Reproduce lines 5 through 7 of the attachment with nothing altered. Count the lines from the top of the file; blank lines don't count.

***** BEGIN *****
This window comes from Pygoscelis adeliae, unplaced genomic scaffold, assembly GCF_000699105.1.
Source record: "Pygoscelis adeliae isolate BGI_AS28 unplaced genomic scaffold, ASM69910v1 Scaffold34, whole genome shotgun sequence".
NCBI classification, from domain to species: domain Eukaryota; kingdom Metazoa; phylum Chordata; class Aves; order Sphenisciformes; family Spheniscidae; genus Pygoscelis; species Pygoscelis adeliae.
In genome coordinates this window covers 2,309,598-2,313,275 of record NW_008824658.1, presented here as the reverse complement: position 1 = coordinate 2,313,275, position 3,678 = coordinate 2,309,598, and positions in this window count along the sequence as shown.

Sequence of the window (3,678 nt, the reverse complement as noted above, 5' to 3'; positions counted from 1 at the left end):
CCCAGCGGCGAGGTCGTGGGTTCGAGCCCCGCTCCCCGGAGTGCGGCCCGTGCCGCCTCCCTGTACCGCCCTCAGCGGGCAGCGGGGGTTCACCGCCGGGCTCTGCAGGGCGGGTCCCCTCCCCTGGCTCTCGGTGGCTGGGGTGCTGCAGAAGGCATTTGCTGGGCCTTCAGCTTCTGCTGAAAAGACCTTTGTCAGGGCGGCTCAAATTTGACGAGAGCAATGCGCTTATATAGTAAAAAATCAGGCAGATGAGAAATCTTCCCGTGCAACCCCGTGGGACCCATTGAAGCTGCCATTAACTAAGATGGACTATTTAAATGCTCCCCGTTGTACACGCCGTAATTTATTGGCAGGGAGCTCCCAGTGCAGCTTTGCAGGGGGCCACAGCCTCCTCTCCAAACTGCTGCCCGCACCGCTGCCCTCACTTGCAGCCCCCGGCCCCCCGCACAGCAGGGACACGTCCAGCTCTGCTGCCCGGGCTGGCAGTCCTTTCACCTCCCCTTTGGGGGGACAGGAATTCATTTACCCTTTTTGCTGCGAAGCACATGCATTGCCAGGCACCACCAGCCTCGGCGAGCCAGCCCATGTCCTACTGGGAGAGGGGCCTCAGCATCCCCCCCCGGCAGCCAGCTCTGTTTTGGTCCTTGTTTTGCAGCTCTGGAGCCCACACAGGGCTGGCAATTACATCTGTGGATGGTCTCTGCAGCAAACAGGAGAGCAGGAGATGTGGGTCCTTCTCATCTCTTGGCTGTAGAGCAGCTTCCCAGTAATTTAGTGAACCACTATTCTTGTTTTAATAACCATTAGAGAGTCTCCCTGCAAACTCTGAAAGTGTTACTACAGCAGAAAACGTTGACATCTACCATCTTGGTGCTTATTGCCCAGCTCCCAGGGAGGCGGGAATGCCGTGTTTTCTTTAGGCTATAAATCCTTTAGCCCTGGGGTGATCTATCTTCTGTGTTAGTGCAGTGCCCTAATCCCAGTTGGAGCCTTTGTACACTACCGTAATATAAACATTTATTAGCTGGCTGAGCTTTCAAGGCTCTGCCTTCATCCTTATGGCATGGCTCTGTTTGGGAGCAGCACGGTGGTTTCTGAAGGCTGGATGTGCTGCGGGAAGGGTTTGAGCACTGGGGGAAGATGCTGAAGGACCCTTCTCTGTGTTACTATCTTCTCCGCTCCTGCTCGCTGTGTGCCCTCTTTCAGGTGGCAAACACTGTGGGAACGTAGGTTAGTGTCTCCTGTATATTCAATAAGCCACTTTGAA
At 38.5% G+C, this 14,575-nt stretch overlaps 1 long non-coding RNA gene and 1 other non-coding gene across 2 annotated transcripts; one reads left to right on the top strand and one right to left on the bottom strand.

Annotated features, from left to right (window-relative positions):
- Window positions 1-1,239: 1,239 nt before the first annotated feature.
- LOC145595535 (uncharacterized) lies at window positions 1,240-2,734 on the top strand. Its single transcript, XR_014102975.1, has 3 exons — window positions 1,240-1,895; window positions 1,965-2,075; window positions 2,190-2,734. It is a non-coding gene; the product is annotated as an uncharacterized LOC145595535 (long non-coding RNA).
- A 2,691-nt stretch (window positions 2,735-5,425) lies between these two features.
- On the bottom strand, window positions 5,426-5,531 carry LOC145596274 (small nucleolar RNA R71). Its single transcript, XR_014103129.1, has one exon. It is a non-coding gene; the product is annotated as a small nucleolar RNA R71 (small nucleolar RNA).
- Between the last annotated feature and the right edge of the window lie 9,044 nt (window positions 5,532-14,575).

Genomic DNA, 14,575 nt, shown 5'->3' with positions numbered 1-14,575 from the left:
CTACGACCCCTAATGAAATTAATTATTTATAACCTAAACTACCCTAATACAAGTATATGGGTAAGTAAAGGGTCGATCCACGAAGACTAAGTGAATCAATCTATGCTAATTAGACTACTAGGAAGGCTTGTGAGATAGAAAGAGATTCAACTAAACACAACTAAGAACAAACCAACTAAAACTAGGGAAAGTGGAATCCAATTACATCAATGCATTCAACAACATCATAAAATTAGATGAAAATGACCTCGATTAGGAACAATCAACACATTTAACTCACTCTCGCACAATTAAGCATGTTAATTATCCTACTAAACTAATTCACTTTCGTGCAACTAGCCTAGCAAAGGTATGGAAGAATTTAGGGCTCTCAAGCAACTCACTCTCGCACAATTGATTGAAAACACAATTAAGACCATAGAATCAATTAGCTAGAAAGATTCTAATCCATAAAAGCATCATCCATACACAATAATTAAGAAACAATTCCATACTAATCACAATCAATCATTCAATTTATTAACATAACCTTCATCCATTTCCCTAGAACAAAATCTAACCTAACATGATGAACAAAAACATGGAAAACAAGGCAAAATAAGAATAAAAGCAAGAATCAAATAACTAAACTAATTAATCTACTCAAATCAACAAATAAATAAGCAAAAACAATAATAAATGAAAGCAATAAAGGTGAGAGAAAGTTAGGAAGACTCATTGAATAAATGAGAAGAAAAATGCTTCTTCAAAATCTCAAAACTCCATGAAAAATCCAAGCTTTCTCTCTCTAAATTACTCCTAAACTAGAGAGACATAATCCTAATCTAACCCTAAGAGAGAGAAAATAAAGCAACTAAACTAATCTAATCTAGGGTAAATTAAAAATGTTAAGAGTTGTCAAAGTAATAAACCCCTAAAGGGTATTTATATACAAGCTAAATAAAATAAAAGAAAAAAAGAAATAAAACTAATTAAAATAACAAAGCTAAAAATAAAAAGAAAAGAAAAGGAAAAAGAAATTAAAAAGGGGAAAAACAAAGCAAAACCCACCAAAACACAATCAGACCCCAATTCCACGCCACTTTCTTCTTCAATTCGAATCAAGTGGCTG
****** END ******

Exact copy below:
Sequence of the window (3,678 nt, the reverse complement as noted above, 5' to 3'; positions counted from 1 at the left end):
CCCAGCGGCGAGGTCGTGGGTTCGAGCCCCGCTCCCCGGAGTGCGGCCCGTGCCGCCTCCCTGTACCGCCCTCAGCGGGCAGCGGGGGTTCACCGCCGGGCTCTGCAGGGCGGGTCCCCTCCCCTGGCTCTCGGTGGCTGGGGTGCTGCAGAAGGCATTTGCTGGGCCTTCAGCTTCTGCTGAAAAGACCTTTGTCAGGGCGGCTCAAATTTGACGAGAGCAATGCGCTTATATAGTAAAAAATCAGGCAGATGAGAAATCTTCCCGTGCAACCCCGTGGGACCCATTGAAGCTGCCATTAACTAAGATGGACTATTTAAATGCTCCCCGTTGTACACGCCGTAATTTATTGGCAGGGAGCTCCCAGTGCAGCTTTGCAGGGGGCCACAGCCTCCTCTCCAAACTGCTGCCCGCACCGCTGCCCTCACTTGCAGCCCCCGGCCCCCCGCACAGCAGGGACACGTCCAGCTCTGCTGCCCGGGCTGGCAGTCCTTTCACCTCCCCTTTGGGGGGACAGGAATTCATTTACCCTTTTTGCTGCGAAGCACATGCATTGCCAGGCACCACCAGCCTCGGCGAGCCAGCCCATGTCCTACTGGGAGAGGGGCCTCAGCATCCCCCCCCGGCAGCCAGCTCTGTTTTGGTCCTTGTTTTGCAGCTCTGGAGCCCACACAGGGCTGGCAATTACATCTGTGGATGGTCTCTGCAGCAAACAGGAGAGCAGGAGATGTGGGTCCTTCTCATCTCTTGGCTGTAGAGCAGCTTCCCAGTAATTTAGTGAACCACTATTCTTGTTTTAATAACCATTAGAGAGTCTCCCTGCAAACTCTGAAAGTGTTACTACAGCAGAAAACGTTGACATCTACCATCTTGGTGCTTATTGCCCAGCTCCCAGGGAGGCGGGAATGCCGTGTTTTCTTTAGGCTATAAATCCTTTAGCCCTGGGGTGATCTATCTTCTGTGTTAGTGCAGTGCCCTAATCCCAGTTGGAGCCTTTGTACACTACCGTAATATAAACATTTATTAGCTGGCTGAGCTTTCAAGGCTCTGCCTTCATCCTTATGGCATGGCTCTGTTTGGGAGCAGCACGGTGGTTTCTGAAGGCTGGATGTGCTGCGGGAAGGGTTTGAGCACTGGGGGAAGATGCTGAAGGACCCTTCTCTGTGTTACTATCTTCTCCGCTCCTGCTCGCTGTGTGCCCTCTTTCAGGTGGCAAACACTGTGGGAACGTAGGTTAGTGTCTCCTGTATATTCAATAAGCCACTTTGAA
At 38.5% G+C, this 14,575-nt stretch overlaps 1 long non-coding RNA gene and 1 other non-coding gene across 2 annotated transcripts; one reads left to right on the top strand and one right to left on the bottom strand.